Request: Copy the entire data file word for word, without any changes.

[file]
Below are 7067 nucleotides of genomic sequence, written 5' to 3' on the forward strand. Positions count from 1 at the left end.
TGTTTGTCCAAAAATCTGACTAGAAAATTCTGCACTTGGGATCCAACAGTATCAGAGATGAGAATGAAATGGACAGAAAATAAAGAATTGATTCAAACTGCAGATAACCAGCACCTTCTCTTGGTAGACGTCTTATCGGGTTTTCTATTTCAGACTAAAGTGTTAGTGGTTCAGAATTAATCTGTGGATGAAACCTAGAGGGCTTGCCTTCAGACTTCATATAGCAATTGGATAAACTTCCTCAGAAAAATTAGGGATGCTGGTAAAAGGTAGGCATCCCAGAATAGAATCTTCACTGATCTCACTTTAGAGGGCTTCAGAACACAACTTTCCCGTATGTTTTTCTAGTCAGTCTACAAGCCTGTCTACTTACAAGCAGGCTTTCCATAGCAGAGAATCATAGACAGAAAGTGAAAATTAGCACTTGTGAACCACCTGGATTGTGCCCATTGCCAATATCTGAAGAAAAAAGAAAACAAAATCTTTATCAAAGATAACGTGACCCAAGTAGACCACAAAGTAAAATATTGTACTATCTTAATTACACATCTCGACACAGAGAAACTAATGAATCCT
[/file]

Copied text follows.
Below are 7067 nucleotides of genomic sequence, written 5' to 3' on the forward strand. Positions count from 1 at the left end.
TGTTTGTCCAAAAATCTGACTAGAAAATTCTGCACTTGGGATCCAACAGTATCAGAGATGAGAATGAAATGGACAGAAAATAAAGAATTGATTCAAACTGCAGATAACCAGCACCTTCTCTTGGTAGACGTCTTATCGGGTTTTCTATTTCAGACTAAAGTGTTAGTGGTTCAGAATTAATCTGTGGATGAAACCTAGAGGGCTTGCCTTCAGACTTCATATAGCAATTGGATAAACTTCCTCAGAAAAATTAGGGATGCTGGTAAAAGGTAGGCATCCCAGAATAGAATCTTCACTGATCTCACTTTAGAGGGCTTCAGAACACAACTTTCCCGTATGTTTTTCTAGTCAGTCTACAAGCCTGTCTACTTACAAGCAGGCTTTCCATAGCAGAGAATCATAGACAGAAAGTGAAAATTAGCACTTGTGAACCACCTGGATTGTGCCCATTGCCAATATCTGAAGAAAAAAGAAAACAAAATCTTTATCAAAGATAACGTGACCCAAGTAGACCACAAAGTAAAATATTGTACTATCTTAATTACACATCTCGACACAGAGAAACTAATGAATCCT